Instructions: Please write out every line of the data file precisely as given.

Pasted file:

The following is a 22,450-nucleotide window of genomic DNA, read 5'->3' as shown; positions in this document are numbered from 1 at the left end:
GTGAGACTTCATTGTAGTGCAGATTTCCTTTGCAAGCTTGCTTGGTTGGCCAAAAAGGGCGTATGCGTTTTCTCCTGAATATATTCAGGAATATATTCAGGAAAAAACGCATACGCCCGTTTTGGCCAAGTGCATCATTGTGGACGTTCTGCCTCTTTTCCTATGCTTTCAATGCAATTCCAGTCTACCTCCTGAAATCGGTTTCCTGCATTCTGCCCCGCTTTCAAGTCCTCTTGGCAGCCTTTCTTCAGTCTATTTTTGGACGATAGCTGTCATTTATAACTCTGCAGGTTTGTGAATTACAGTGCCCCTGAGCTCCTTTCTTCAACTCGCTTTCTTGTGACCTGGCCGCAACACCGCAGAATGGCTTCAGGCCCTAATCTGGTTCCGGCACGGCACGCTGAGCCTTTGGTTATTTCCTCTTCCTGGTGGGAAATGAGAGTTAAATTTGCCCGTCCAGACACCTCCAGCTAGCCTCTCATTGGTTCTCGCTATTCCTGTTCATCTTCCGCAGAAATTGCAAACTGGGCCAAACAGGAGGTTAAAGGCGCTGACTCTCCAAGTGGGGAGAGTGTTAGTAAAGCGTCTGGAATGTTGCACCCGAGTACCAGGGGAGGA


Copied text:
The following is a 22,450-nucleotide window of genomic DNA, read 5'->3' as shown; positions in this document are numbered from 1 at the left end:
GTGAGACTTCATTGTAGTGCAGATTTCCTTTGCAAGCTTGCTTGGTTGGCCAAAAAGGGCGTATGCGTTTTCTCCTGAATATATTCAGGAATATATTCAGGAAAAAACGCATACGCCCGTTTTGGCCAAGTGCATCATTGTGGACGTTCTGCCTCTTTTCCTATGCTTTCAATGCAATTCCAGTCTACCTCCTGAAATCGGTTTCCTGCATTCTGCCCCGCTTTCAAGTCCTCTTGGCAGCCTTTCTTCAGTCTATTTTTGGACGATAGCTGTCATTTATAACTCTGCAGGTTTGTGAATTACAGTGCCCCTGAGCTCCTTTCTTCAACTCGCTTTCTTGTGACCTGGCCGCAACACCGCAGAATGGCTTCAGGCCCTAATCTGGTTCCGGCACGGCACGCTGAGCCTTTGGTTATTTCCTCTTCCTGGTGGGAAATGAGAGTTAAATTTGCCCGTCCAGACACCTCCAGCTAGCCTCTCATTGGTTCTCGCTATTCCTGTTCATCTTCCGCAGAAATTGCAAACTGGGCCAAACAGGAGGTTAAAGGCGCTGACTCTCCAAGTGGGGAGAGTGTTAGTAAAGCGTCTGGAATGTTGCACCCGAGTACCAGGGGAGGA